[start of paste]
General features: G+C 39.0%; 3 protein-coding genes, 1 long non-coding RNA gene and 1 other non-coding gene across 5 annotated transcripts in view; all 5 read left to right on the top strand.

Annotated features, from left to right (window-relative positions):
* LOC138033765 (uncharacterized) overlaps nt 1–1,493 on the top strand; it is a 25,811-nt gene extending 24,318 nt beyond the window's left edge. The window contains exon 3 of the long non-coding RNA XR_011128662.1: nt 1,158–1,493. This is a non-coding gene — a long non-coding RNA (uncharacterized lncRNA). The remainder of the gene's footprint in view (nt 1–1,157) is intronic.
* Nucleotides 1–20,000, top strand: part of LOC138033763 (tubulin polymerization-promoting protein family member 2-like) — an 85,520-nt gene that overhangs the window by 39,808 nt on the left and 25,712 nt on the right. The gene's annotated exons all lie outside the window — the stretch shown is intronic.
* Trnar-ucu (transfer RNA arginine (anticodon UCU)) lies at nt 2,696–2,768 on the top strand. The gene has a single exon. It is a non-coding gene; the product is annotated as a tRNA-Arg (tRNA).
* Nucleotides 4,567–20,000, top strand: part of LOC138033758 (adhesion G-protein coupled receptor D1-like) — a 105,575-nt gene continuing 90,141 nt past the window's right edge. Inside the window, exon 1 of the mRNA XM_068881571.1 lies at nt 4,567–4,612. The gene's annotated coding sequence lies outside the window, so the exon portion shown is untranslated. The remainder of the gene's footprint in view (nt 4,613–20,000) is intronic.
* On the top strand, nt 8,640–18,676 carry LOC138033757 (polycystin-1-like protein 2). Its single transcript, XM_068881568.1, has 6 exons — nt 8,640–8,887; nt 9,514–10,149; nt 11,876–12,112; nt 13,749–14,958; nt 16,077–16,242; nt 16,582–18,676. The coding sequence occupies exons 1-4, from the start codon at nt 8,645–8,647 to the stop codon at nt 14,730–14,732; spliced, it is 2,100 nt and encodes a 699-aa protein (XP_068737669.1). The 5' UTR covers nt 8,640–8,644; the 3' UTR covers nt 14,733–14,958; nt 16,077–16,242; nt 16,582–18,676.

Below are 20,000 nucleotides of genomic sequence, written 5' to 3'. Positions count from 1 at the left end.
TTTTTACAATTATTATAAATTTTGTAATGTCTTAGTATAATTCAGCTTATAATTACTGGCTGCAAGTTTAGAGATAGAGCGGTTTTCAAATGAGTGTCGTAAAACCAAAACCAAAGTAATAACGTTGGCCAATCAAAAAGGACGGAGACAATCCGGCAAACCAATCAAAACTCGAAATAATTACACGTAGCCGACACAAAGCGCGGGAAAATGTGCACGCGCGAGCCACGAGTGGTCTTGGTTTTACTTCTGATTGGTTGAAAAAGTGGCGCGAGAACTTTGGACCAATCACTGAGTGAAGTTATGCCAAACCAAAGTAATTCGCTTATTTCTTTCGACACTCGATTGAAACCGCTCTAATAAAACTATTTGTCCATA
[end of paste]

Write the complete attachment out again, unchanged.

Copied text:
General features: G+C 39.0%; 3 protein-coding genes, 1 long non-coding RNA gene and 1 other non-coding gene across 5 annotated transcripts in view; all 5 read left to right on the top strand.

Annotated features, from left to right (window-relative positions):
* LOC138033765 (uncharacterized) overlaps nt 1–1,493 on the top strand; it is a 25,811-nt gene extending 24,318 nt beyond the window's left edge. The window contains exon 3 of the long non-coding RNA XR_011128662.1: nt 1,158–1,493. This is a non-coding gene — a long non-coding RNA (uncharacterized lncRNA). The remainder of the gene's footprint in view (nt 1–1,157) is intronic.
* Nucleotides 1–20,000, top strand: part of LOC138033763 (tubulin polymerization-promoting protein family member 2-like) — an 85,520-nt gene that overhangs the window by 39,808 nt on the left and 25,712 nt on the right. The gene's annotated exons all lie outside the window — the stretch shown is intronic.
* Trnar-ucu (transfer RNA arginine (anticodon UCU)) lies at nt 2,696–2,768 on the top strand. The gene has a single exon. It is a non-coding gene; the product is annotated as a tRNA-Arg (tRNA).
* Nucleotides 4,567–20,000, top strand: part of LOC138033758 (adhesion G-protein coupled receptor D1-like) — a 105,575-nt gene continuing 90,141 nt past the window's right edge. Inside the window, exon 1 of the mRNA XM_068881571.1 lies at nt 4,567–4,612. The gene's annotated coding sequence lies outside the window, so the exon portion shown is untranslated. The remainder of the gene's footprint in view (nt 4,613–20,000) is intronic.
* On the top strand, nt 8,640–18,676 carry LOC138033757 (polycystin-1-like protein 2). Its single transcript, XM_068881568.1, has 6 exons — nt 8,640–8,887; nt 9,514–10,149; nt 11,876–12,112; nt 13,749–14,958; nt 16,077–16,242; nt 16,582–18,676. The coding sequence occupies exons 1-4, from the start codon at nt 8,645–8,647 to the stop codon at nt 14,730–14,732; spliced, it is 2,100 nt and encodes a 699-aa protein (XP_068737669.1). The 5' UTR covers nt 8,640–8,644; the 3' UTR covers nt 14,733–14,958; nt 16,077–16,242; nt 16,582–18,676.

Below are 20,000 nucleotides of genomic sequence, written 5' to 3'. Positions count from 1 at the left end.
TTTTTACAATTATTATAAATTTTGTAATGTCTTAGTATAATTCAGCTTATAATTACTGGCTGCAAGTTTAGAGATAGAGCGGTTTTCAAATGAGTGTCGTAAAACCAAAACCAAAGTAATAACGTTGGCCAATCAAAAAGGACGGAGACAATCCGGCAAACCAATCAAAACTCGAAATAATTACACGTAGCCGACACAAAGCGCGGGAAAATGTGCACGCGCGAGCCACGAGTGGTCTTGGTTTTACTTCTGATTGGTTGAAAAAGTGGCGCGAGAACTTTGGACCAATCACTGAGTGAAGTTATGCCAAACCAAAGTAATTCGCTTATTTCTTTCGACACTCGATTGAAACCGCTCTAATAAAACTATTTGTCCATA